Somehow I hadn't heard of the Scottish writer Philip Kerr, who died last year at the far too young age of 62, but when I stumbled across an obituary I decided I'd give his books a try, and picked up Berlin Noir: March Violets; The Pale Criminal; A German Requiem.
Now, there's hard-boiled, and there's hard-boiled. My taste in hard-boiled has mostly tended toward American authors, such as Elmore Leonard, Michael Connolly, James Lee Burke, etc., for I was born a bit too late to ever really pick up Hammett or Spillane or Chandler.
But I've also enjoyed the European style of hard-boiled writing, such as Stieg Larsson's astonishing Millenium trilogy.
So what are we to make of the audacity of a Scottish writer setting his German protagonist squarely in the middle of WWII Berlin?
On the one hand, how much more noir can you possibly get? There's no shortage of villains, no lacking for drama, no need to dream up conditions any harsher or bleaker than these. And Kerr delivers the action! These books are roller-coaster rides of twist-a-minute thriller investigations, punctuated frequently with sex, violence, and way too many all night sessions stumbling from one back-alley location to the next.
On the other hand, what I found most compelling about The Berlin Triology was how tremendously atmospheric they were. Kerr really immerses you in a very specific place and time, and the effect is very powerful. Some of my favorite parts of the books were the places where Kerr manages to artfully take a simple description and slap you across the face in just the right way, letting you see things which are simultaneously beautiful and still cruel.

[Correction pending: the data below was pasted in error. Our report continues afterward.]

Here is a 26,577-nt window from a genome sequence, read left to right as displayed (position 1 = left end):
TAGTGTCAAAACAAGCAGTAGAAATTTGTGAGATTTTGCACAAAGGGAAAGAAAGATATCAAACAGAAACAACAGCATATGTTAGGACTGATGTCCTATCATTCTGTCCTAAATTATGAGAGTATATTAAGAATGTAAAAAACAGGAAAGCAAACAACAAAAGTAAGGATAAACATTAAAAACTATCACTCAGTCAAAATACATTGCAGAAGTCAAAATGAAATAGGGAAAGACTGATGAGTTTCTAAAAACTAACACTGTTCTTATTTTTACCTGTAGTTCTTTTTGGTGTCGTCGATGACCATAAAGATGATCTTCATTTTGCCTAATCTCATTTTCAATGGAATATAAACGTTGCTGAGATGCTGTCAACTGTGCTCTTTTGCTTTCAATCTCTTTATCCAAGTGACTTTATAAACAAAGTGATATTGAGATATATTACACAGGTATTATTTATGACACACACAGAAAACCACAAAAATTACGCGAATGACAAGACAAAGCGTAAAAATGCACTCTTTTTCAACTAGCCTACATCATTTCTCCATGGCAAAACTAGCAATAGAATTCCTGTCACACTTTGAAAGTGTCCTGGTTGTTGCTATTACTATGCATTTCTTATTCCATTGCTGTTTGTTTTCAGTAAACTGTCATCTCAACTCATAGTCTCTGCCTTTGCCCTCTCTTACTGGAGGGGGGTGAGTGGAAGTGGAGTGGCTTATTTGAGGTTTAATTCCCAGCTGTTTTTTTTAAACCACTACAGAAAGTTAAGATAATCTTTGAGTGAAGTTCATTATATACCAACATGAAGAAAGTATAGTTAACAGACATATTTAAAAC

For example, this visit to a fairly upscale Berlin city square quickly darkens, vividly emphasizing the rapid militarization that was changing the entire literal landscape of the society:
The houses on Herbertstrasse, in any other city but Berlin, would each have been surrounded by a couple of hectares of shrub-lined lawn. But as it was they filled their individual plots of land with little or no space for grass and paving. Some of them were no more than the front-gate's width from the sidewalk. Architecturally they were a mixture of styles, ranging from the Palladian to the neo-Gothic, the Welhelmine and some that were so vernacular as to be impossible to describe. Judged as a whole, Herbertstrasse was like an assemblage of old field-marshals and grand-admirals in full-dress-uniforms obliged to sit on extremely small and inadequate camp stools.
Or this marvelous description of post-war Vienna, that neatly tucks in an acknowledgement of how thoroughly the war had affected the city, even to the extent of the urban plants and animals:
The morning was bright, clear and chilly. Crossing the park in front of the new town hall on my way to the Inner City, a couple of squirrels bounded up to say hello and check me out for breakfast. But before they got close they caught the cloud on my face and the smell of fear on my socks. Probably they even made a mental note of the heavy shape in my coat pocket and thought better of it. Smart little creatures. After all, it wasn't so very long since small mammals were being shot and eaten in Vienna. So they hurried on their way, like living scribbles of fur.
If you're after joy, light, and hope, avoid The Berlin Trilogy, for there is none of that to be found here.
But if you're after a vivid exploration of what it was like, and you're far too young to have been there, The Berlin Trilogy delivers over and over again.
Kerr wrote these three masterpieces in a whirlwind 18 month period from mid-1989 through early 1991, then apparently took a 15 year break, before returning to pick up Bernie Gunther's story again with 8 more books written after 2006, the last one published posthumously.
I'm not sure if I'm going to follow the rest of Gunther's adventures. Maybe I'll take a 15 year break. Lots of other stuff on the shelf, after all.
But I'm not disappointed that I read these.